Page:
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Are fidget spinners good or bad for your children?

Read time: 2 mins

Unless you’ve been living under a rock, you’ve probably noticed the latest craze amongst children under the age of 12 – fidget spinners!

These three-inch plastic gadgets, fit into the palm of your hand and can be spun around with your fingertip.

Kids across Ireland have been going crazy for them. In fact, they regularly sell out in shops and have, in some cases, been banned from classrooms because they serve as a distraction.

Originally developed as stress relievers, they’re said to provide a pleasing sensory experience for the user and have spawned 1,000’s of YouTube videos offering ways of playing with them.

Child playing with fidget spinner

Fidget Spinners appear to be harmless- just another childhood craze like elastic bands, marbles or yo-yos back in the day.

Child psychologist Joanne Fortune of solamh.com points out that there’s nothing new about the concept.

“Adults have been using worry stones for hundreds of years and in recent times we have stress balls or other such stress-relieving devices,” she says. “It’s the same idea. Actually, we all fidget to some extent.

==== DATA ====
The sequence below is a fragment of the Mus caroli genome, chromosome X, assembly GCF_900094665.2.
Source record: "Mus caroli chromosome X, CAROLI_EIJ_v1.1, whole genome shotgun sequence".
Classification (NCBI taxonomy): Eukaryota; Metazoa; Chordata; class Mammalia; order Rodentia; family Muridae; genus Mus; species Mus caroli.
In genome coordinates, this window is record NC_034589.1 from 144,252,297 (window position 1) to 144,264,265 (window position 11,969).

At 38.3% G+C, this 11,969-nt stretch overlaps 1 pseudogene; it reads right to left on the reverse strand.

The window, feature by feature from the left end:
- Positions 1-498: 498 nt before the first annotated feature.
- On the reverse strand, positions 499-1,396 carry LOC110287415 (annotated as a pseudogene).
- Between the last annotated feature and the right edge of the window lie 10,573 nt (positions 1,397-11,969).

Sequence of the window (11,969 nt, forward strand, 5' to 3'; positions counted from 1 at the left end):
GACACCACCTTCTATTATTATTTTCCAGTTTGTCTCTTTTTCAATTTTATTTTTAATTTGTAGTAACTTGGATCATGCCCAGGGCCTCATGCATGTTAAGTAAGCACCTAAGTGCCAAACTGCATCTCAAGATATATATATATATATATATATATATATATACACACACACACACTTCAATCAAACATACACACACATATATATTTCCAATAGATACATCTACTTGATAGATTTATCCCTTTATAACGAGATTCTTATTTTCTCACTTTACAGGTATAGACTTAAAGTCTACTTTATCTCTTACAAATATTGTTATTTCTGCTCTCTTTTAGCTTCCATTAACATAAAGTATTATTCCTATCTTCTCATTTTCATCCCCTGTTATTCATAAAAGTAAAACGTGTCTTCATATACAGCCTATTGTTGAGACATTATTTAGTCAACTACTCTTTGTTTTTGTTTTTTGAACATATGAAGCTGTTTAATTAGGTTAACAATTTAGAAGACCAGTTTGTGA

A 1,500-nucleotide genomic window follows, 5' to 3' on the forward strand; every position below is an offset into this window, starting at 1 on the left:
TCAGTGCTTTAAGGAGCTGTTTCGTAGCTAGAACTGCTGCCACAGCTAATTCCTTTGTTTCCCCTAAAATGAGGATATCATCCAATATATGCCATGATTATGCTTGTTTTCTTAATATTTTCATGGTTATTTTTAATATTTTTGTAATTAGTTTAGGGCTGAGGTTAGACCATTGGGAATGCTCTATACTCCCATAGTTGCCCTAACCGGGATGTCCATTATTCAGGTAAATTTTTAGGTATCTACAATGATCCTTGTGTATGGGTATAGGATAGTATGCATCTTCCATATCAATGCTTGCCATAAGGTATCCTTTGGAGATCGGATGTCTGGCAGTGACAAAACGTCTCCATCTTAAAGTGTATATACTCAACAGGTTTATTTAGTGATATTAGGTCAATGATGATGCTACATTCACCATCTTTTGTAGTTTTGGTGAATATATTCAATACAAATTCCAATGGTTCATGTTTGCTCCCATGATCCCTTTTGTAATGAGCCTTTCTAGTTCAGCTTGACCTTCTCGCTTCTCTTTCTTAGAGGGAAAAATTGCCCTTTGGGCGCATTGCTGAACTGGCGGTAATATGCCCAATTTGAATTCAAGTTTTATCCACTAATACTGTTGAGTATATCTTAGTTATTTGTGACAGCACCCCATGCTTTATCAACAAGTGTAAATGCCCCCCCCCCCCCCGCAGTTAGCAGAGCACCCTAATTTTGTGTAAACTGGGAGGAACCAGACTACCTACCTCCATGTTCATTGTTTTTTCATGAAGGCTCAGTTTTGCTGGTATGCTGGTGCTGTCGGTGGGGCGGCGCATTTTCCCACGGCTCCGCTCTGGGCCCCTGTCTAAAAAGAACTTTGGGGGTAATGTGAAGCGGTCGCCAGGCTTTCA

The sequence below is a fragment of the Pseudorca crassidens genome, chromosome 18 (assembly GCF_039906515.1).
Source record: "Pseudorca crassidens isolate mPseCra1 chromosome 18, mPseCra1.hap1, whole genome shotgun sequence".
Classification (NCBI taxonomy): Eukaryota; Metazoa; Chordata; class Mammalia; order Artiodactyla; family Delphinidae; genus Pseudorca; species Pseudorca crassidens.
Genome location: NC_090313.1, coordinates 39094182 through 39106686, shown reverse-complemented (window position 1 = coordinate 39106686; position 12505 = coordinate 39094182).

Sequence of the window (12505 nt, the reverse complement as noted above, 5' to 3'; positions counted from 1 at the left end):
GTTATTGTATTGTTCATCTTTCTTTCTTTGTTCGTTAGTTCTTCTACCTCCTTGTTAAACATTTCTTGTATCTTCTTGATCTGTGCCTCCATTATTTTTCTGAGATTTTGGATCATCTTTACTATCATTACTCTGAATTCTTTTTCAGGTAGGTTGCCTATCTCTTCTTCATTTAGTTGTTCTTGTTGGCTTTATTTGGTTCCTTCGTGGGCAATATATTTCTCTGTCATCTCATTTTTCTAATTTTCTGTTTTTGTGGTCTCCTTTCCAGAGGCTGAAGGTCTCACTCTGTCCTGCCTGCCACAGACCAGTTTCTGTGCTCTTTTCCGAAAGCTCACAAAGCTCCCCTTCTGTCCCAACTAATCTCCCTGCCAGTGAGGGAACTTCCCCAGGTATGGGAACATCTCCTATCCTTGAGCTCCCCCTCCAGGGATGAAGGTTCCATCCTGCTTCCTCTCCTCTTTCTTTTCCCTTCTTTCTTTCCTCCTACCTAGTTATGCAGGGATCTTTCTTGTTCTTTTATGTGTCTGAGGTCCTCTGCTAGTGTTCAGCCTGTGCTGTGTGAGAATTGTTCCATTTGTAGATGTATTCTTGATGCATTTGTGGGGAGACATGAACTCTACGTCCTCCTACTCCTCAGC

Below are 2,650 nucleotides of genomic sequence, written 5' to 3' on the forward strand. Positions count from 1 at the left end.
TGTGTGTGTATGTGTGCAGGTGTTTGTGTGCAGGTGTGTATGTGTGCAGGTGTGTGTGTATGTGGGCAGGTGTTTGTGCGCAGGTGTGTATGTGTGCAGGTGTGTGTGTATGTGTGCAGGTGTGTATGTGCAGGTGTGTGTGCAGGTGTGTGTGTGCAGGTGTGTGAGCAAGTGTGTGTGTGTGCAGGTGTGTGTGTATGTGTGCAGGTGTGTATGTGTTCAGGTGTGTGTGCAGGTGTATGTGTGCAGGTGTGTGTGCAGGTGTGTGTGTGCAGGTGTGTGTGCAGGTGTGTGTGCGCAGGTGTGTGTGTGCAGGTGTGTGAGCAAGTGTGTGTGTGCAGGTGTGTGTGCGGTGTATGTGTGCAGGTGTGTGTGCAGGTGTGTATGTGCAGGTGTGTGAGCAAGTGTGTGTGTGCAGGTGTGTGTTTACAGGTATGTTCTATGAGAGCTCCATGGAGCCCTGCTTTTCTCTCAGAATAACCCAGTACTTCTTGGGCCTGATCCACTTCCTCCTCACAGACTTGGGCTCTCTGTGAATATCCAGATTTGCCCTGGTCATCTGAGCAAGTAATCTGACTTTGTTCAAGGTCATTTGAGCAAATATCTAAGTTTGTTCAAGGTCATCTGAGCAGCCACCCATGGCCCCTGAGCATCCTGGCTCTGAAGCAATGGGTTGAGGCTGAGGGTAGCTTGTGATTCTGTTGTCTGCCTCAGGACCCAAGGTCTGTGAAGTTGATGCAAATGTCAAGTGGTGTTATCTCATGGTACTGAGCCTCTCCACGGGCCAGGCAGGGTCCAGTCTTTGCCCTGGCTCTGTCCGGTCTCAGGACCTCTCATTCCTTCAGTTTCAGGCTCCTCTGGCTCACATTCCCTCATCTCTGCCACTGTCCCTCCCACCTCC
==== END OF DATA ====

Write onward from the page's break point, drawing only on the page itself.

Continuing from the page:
“I look at them as just another fad for children like any other that’s come before them, “ she says. “They all tend to follow a pattern. I think fidget spinners will run their course.” 

But their popularity does beg the question, do modern children need to relieve stress and are fidget spinners good for them or harmful? 

Child concentrating

Joanne says fidget spinners used in moderation are likely to do no harm. And for children with autistism, ADHD, or abnormal levels of anxiety, fidget spinners can actually be beneficial.

“Fidget spinners can help them to stay engaged,” explains Joanne. “Distraction can help to reset or refocus the brain.

“But I don’t think parents should automatically think they are good for their child,” she adds.

She says we’ve become overly adverse to boredom - “We believe our children need to be doing something at all times. As a result, we tend to over-occupy them and that’s a mistake.” 

Child playing outdoors